The Price School's online Executive Master of Urban Planning program is an accelerated program of 24 units.[24] Students must take 8 core courses and 2 four-day in-person intensive sessions. The program focuses on four main areas: project and land economics; political, legal, and regulatory process and stakeholder outreach; data analysis, visualization and communication; and urban design and the built environment.[25]

Research Centers

  • Judith and John Bedrosian Center on Governance and the Public Enterprise
  • Center for Economic Development
  • Center for Health Financing, Policy and Management
  • Center for Sustainable Cities
  • Center on Philanthropy and Public Policy
  • Center for the Study of Immigrant Integration
  • Civic Engagement Initiative
  • Center for Risk and Economic Analysis of Terrorism Events (CREATE)
  • Keston Institute for Public Finance and Infrastructure Policy
  • Lusk Center for Real Estate
  • METRANS Transportation Center
  • Population Dynamics Group
  • Schaeffer Center for Health Policy and Economics
  • Schwarzenegger Institute for State and Global Policy
  • Tomás Rivera Policy Institute

Notable alumni

Notable faculty


  1. ^ a b c d e "Public Policy | Academics | USC". Retrieved 2021-02-05.
  2. ^ "Dean Jack Knott Announces Departure: A Special Message to the USC Price Community | USC Sol Price School of Public Policy". USC Sol Price School of Public Policy. USC Sol Price School of Public Policy. Retrieved 25 September 2020.
  3. ^ a b Knott, Jack (2011-11-23). "Announcing a Naming Gift for Our Great School". Retrieved 2016-04-15.
  4. ^ "About the Price School". USC Price. Retrieved 2016-04-15.
  5. ^ "USC Price School in Sacramento". USC Price. Archived from the original on 2011-11-26. Retrieved 2016-04-15.
  6. ^ "USC Price School Facts". USC Price. Retrieved 2016-04-15.
  7. ^ School of Urban and Regional Planning, "About the School of Urban and Regional Planning and its 20th Anniversary as the Nation's First Such Autonomous Unit," L.A. Platina, University of Southern California, 1994.
  8. ^ Schenk, Darren (2006-03-23). "Lewis Homes Co-Founder Dies at 84". USC News. Retrieved 2016-04-15.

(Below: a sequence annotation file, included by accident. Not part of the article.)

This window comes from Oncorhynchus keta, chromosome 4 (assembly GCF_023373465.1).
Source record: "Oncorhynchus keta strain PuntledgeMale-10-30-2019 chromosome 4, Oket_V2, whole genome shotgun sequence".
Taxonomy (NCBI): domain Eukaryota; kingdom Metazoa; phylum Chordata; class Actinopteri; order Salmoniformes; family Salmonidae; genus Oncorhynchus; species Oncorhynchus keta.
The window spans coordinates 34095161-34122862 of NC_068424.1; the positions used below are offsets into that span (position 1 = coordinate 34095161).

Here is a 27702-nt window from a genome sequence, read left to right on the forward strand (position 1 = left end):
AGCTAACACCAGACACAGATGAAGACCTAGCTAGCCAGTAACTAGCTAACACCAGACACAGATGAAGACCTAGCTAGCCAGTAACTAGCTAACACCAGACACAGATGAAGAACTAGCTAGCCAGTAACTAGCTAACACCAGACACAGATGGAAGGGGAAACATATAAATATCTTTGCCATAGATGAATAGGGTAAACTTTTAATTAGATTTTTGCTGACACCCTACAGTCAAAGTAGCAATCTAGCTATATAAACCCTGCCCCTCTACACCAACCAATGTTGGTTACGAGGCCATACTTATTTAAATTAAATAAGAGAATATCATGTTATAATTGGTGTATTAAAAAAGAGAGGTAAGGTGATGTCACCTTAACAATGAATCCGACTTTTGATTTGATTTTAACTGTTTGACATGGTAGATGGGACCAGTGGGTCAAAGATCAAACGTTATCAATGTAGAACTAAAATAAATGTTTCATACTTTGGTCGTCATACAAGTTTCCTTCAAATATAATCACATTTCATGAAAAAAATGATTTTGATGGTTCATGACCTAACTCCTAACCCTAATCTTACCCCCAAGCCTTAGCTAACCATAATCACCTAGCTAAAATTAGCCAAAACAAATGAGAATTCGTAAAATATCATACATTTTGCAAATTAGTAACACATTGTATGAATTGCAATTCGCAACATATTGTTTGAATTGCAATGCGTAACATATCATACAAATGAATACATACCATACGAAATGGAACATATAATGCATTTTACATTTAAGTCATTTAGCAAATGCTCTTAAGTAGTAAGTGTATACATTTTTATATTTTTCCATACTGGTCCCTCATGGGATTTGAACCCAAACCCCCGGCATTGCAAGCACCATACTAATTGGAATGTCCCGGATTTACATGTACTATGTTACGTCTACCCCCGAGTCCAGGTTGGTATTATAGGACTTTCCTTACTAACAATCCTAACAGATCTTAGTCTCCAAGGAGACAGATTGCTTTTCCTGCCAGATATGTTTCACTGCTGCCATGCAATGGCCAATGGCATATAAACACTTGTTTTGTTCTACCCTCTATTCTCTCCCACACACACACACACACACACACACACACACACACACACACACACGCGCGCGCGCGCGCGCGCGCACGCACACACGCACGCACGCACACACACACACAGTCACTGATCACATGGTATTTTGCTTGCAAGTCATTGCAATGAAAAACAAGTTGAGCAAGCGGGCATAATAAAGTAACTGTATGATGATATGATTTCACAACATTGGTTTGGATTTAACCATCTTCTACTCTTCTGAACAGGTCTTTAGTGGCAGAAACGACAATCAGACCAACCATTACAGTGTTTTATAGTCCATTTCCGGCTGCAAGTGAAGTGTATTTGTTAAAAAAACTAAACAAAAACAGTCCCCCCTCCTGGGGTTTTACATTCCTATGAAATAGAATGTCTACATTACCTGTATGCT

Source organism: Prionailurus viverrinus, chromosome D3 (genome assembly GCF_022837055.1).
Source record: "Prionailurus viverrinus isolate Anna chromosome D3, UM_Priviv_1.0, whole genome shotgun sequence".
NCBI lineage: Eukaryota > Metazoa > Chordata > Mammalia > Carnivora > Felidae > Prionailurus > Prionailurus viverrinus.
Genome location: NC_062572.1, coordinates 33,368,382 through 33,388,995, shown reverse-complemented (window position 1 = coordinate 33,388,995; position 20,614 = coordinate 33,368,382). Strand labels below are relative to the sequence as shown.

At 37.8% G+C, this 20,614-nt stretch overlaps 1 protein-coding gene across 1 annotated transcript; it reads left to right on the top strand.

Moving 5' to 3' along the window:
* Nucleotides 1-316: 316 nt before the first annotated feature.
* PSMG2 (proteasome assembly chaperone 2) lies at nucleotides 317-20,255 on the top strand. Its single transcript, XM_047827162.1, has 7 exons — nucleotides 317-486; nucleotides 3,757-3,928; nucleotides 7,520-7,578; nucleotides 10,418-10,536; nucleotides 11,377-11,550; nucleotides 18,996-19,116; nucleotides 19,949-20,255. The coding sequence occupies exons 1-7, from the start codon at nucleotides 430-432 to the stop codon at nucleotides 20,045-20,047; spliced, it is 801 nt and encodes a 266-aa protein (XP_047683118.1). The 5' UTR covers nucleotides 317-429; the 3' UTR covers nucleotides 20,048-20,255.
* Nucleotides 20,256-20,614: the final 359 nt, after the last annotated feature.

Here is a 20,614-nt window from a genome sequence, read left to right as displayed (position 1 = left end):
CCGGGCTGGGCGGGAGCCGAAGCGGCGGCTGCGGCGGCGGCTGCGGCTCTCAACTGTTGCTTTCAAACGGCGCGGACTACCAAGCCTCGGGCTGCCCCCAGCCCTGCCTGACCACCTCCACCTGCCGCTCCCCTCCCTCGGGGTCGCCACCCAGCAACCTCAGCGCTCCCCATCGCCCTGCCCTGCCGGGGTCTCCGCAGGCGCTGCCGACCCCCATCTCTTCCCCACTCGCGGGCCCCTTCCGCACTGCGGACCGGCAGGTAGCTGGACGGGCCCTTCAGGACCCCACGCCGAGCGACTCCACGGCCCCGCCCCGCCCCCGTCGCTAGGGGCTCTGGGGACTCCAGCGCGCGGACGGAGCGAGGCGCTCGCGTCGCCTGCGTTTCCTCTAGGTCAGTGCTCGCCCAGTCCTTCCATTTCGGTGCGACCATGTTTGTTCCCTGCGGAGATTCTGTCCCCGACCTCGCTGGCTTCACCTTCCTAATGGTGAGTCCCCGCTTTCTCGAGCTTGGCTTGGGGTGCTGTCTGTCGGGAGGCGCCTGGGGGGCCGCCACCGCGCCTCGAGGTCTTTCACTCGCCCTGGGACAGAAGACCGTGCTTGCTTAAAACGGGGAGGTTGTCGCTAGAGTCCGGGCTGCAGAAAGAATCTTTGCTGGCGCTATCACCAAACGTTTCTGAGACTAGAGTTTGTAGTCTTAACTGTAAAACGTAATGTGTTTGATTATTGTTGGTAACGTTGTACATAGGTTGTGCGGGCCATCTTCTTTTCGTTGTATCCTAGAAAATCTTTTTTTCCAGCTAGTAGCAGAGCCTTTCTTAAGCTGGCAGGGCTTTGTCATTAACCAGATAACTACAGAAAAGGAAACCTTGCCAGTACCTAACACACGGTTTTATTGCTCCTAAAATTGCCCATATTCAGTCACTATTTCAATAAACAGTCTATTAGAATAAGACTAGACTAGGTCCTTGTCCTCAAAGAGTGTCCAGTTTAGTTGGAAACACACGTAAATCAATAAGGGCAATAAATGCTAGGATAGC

9. ^ "Cementing urban ties". USC News. 1995-06-05. Retrieved 2016-04-15.
  10. ^ Sullivan, Meg (1998-08-31). "Public Administration, Urban Planning Combine Forces". USC News. Retrieved 2016-04-15.
  11. ^ Sullivan, Meg (1998). "There's a New School in Town". USC Trojan Magazine. Retrieved 2016-04-15.
  12. ^ Gordon, Larry (November 29, 2011). "USC School of Public Policy gets $50-million gift". LA Times. Retrieved 1 December 2011.
  13. ^ "Best Urban Policy Programs - Top Public Affairs - US News Rankings". U.S. News & World Report. March 2020.
  14. ^ "Best Graduate Public Affairs Programs - US News Rankings". U.S. News & World Report. March 2020.
  15. ^ "Best Nonprofit Management Programs - Top Public Affairs - US News Rankings". U.S. News & World Report. March 2020.
  16. ^ "Best Health Policy and Management Programs - Top Public Affairs - US News Rankings". U.S. News & World Report. March 2020.
  17. ^ "Best Local Government Management Programs - Top Public Affairs - US News Rankings". U.S. News & World Report. March 2020.
  18. ^ "Best Public Management and Leadership Programs - Top Public Affairs - US News Rankings". U.S. News & World Report. March 2020.
  19. ^ "Best Best Public Policy Analysis Programs - Top Public Affairs - US News Rankings". U.S. News & World Report. March 2020.
  20. ^ "The Top Schools For Urban Planners". Planetizen: The Urban Planning, Design, and Development Network. 2014-10-03. Retrieved 2016-04-15.
  21. ^ Policy, USC Price School of Public. "Executive Master of Leadership | USC Price School of Public Policy". Retrieved 2019-05-13.
  22. ^ "Executive Master of Urban Planning Online // USC Price". Retrieved 2018-11-09.
  23. ^
  24. ^ "Executive Master of Urban Planning Online // USC Price". Retrieved 2018-11-28.
  25. ^ "University of Southern California, Online Executive Master of Urban Planning - Planetizen Schools Directory: The Definitive Online Directory of Academic Programs in Urban Planning and Related Fields". Planetizen - Urban Planning News, Jobs, and Education. Retrieved 2018-11-28.
  26. ^ "The Dragons of Troy". USC Trojan Family Magazine. Winter 2006. Archived from the original on 2016-03-04. Retrieved 2016-04-15.
  27. ^
  28. ^ "Ehsan Zaffar, J.D." Bedrosian Center. 2019-12-03. Retrieved 2020-02-16.

External links

This page was last edited on 17 March 2021, at 17:17